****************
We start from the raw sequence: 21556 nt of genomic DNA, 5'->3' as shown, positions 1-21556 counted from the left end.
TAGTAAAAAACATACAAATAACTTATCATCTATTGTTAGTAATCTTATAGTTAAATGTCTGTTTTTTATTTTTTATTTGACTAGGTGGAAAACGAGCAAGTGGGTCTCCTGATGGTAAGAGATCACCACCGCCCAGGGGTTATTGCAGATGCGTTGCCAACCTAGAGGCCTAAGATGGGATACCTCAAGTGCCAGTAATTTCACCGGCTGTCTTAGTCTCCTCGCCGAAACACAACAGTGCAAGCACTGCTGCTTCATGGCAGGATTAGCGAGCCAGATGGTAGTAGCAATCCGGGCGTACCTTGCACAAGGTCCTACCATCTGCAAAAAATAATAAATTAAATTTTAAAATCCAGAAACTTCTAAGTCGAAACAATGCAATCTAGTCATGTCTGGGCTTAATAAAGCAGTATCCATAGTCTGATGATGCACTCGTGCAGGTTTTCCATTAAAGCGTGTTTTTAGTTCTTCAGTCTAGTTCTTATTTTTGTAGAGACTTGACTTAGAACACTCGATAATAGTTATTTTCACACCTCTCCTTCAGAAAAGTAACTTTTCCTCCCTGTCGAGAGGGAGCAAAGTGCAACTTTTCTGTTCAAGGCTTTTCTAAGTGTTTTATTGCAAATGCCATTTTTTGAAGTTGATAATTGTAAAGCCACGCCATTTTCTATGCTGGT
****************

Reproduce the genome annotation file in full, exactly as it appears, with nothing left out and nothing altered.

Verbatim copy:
We start from the raw sequence: 21556 nt of genomic DNA, 5'->3' as shown, positions 1-21556 counted from the left end.
TAGTAAAAAACATACAAATAACTTATCATCTATTGTTAGTAATCTTATAGTTAAATGTCTGTTTTTTATTTTTTATTTGACTAGGTGGAAAACGAGCAAGTGGGTCTCCTGATGGTAAGAGATCACCACCGCCCAGGGGTTATTGCAGATGCGTTGCCAACCTAGAGGCCTAAGATGGGATACCTCAAGTGCCAGTAATTTCACCGGCTGTCTTAGTCTCCTCGCCGAAACACAACAGTGCAAGCACTGCTGCTTCATGGCAGGATTAGCGAGCCAGATGGTAGTAGCAATCCGGGCGTACCTTGCACAAGGTCCTACCATCTGCAAAAAATAATAAATTAAATTTTAAAATCCAGAAACTTCTAAGTCGAAACAATGCAATCTAGTCATGTCTGGGCTTAATAAAGCAGTATCCATAGTCTGATGATGCACTCGTGCAGGTTTTCCATTAAAGCGTGTTTTTAGTTCTTCAGTCTAGTTCTTATTTTTGTAGAGACTTGACTTAGAACACTCGATAATAGTTATTTTCACACCTCTCCTTCAGAAAAGTAACTTTTCCTCCCTGTCGAGAGGGAGCAAAGTGCAACTTTTCTGTTCAAGGCTTTTCTAAGTGTTTTATTGCAAATGCCATTTTTTGAAGTTGATAATTGTAAAGCCACGCCATTTTCTATGCTGGT